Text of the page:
for InSb nanowires,4 from the extracted data of the carrier mobility, that is discussed in the main

text, was found to be limited by either the boundary scattering or ionized impurity scattering in 𝜏𝑒

the NTs, hence = -0.5.𝑟𝑒/𝑝

The electron and hole concentrations were calculated using:

(10) 𝑛 =

4𝜋

ℎ3 (2𝑚 ∗𝑒 𝑘𝐵𝑇)

3/2𝐹1 2

( 𝜂𝑒)

(11) 𝑝 =

4𝜋

ℎ3 (2𝑚 ∗ℎ 𝑘𝐵𝑇)

3/2𝐹1 2

( 𝜂ℎ)

The previous equations describe the two-band model used to fit the measured Seebeck data and

extract the Ef as a function of temperature. Thin film anatase TiO2 data 5 is used for the carrier

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effective masses, and it is expected to be close to what is in NTs. The single band model is

described by eqn (7) for the n-type semiconductor and for a p-type semiconductor. Fig. S2 joins

both models with the measured Seebeck. For the two-band model, we used the bulk values for

electron and hole mobilities.

The determination of the Ef may be accomplished using two solutions for the two-band model

and one solution for the single band model. Those solutions correspond to two different regimes,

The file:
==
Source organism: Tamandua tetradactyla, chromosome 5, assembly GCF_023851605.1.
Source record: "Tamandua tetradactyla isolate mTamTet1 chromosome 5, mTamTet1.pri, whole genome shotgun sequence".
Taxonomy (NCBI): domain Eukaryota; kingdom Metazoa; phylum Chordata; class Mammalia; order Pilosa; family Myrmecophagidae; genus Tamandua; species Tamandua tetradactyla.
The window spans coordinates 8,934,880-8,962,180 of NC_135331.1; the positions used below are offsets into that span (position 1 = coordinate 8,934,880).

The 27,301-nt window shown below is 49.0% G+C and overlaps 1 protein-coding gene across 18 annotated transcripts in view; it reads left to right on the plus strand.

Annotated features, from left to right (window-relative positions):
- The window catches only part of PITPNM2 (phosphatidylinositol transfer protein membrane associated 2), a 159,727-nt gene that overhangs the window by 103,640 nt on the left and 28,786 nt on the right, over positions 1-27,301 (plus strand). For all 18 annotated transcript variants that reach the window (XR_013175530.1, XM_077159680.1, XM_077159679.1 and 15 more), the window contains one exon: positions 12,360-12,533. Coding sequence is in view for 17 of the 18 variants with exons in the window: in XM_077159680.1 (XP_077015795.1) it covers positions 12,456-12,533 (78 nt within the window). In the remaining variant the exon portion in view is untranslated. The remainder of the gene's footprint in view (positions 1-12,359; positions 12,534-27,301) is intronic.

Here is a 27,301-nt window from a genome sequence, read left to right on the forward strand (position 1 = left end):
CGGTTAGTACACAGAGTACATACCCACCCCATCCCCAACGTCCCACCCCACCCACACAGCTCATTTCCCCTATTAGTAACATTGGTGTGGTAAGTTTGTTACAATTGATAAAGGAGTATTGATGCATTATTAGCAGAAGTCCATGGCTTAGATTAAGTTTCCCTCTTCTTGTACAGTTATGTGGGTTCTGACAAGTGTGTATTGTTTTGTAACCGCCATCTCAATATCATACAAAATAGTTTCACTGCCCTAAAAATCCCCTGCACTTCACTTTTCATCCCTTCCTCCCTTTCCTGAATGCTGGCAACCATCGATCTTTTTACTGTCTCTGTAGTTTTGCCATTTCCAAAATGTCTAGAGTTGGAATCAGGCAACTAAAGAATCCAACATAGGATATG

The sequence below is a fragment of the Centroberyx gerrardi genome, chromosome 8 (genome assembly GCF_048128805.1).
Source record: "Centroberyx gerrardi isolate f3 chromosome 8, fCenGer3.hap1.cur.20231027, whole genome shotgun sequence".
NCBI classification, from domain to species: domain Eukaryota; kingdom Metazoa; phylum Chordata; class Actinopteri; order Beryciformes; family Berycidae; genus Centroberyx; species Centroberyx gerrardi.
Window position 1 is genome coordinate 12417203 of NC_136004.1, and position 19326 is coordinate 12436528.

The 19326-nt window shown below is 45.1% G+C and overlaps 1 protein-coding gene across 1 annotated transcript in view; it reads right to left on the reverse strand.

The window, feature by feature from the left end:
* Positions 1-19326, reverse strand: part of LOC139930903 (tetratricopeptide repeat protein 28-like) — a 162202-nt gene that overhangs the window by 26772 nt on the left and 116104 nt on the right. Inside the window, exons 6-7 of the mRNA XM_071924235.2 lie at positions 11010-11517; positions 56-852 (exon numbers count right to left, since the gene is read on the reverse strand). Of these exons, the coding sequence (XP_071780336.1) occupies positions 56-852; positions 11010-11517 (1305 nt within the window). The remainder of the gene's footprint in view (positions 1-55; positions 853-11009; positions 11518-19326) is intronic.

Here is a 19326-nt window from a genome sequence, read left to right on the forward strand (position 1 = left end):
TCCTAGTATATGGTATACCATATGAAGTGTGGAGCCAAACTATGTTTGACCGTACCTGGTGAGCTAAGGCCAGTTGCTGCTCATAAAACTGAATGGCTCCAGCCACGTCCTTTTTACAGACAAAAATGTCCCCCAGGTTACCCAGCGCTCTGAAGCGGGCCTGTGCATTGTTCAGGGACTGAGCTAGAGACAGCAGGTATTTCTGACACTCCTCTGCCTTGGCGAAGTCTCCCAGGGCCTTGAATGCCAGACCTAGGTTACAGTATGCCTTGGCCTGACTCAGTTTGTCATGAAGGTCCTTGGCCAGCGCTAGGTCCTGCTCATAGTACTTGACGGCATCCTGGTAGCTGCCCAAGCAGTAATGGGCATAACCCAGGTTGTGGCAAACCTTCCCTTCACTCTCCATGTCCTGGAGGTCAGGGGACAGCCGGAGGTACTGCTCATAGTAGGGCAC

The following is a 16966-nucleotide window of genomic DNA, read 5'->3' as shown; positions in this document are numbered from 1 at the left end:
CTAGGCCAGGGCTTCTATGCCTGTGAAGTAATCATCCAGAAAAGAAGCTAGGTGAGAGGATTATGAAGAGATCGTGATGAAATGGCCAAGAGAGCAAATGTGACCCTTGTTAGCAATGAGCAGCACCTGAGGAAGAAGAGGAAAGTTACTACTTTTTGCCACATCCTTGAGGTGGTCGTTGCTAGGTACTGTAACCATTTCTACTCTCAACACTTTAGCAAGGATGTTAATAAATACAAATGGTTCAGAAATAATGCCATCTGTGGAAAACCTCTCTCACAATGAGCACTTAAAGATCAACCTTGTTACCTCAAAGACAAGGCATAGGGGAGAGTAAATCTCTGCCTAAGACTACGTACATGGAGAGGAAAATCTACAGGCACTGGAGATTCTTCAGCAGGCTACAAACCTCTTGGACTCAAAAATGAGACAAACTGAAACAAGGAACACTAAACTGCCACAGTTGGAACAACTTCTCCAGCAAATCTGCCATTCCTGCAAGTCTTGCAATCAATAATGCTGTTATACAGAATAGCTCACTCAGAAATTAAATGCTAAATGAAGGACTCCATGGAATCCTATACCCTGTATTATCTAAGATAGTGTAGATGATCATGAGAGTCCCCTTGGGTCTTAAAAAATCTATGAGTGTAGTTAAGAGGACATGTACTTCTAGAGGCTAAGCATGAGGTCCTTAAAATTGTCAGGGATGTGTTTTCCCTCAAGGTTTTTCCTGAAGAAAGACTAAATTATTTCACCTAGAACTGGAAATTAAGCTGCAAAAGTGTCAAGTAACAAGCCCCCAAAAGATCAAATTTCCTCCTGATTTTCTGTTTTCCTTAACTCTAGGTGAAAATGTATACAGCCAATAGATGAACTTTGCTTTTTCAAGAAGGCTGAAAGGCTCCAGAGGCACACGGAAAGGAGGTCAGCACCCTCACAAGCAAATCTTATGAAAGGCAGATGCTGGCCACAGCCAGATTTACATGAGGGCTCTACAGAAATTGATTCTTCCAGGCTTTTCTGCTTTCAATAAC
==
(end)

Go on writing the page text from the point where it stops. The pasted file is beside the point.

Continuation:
one transition regime, and another highly doped regime. Since both solutions match the

measured Seebeck values, the actual value is defined by the associated electrical conductivity

value.

Fig. S2 Seebeck coefficient as a function of the Fermi level (Ef) for Two-band Model (red

curve), Single-band Model (blue curve) and the Experimental Seebeck value (green dashed line)

at T=300 K. Also shown is the conduction and valence band limit for the anatase TiO2.

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The electrical conductivity was calculated according to:

(12)𝜎 = 𝑛𝑒µ𝑒 + 𝑝𝑒µℎ

Based on the two-band model, the Ef is given by the intersection of the measured Seebeck with

the theoretical curve of S from eqn (6) (see Fig. S2). The first solution that associated to the near

transition regime corresponds to very different electrical conductivity value compared to the

actual measured value. The highly doped solution was close or superposed in both models. Fig.

S3 Illustrates the position of various acceptor and donor states that facilitate the fermi level shift

in the NTs 1&2 as a function of temperature.

Fig. S3 Shows the temperature dependent Seebeck coefficient and corresponding energy levels at different Seebeck regime i.e. n-and p-type.

To further compare the fermi levels, the carrier concentration was obtained by the slope of Mott-

Schottky plot Fig. S4. Measurements were performed using Na2SO4 (pH 8.6) in a three electrode

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configuration with TiO2 nanotube array film as the working electrode, platinum as the counter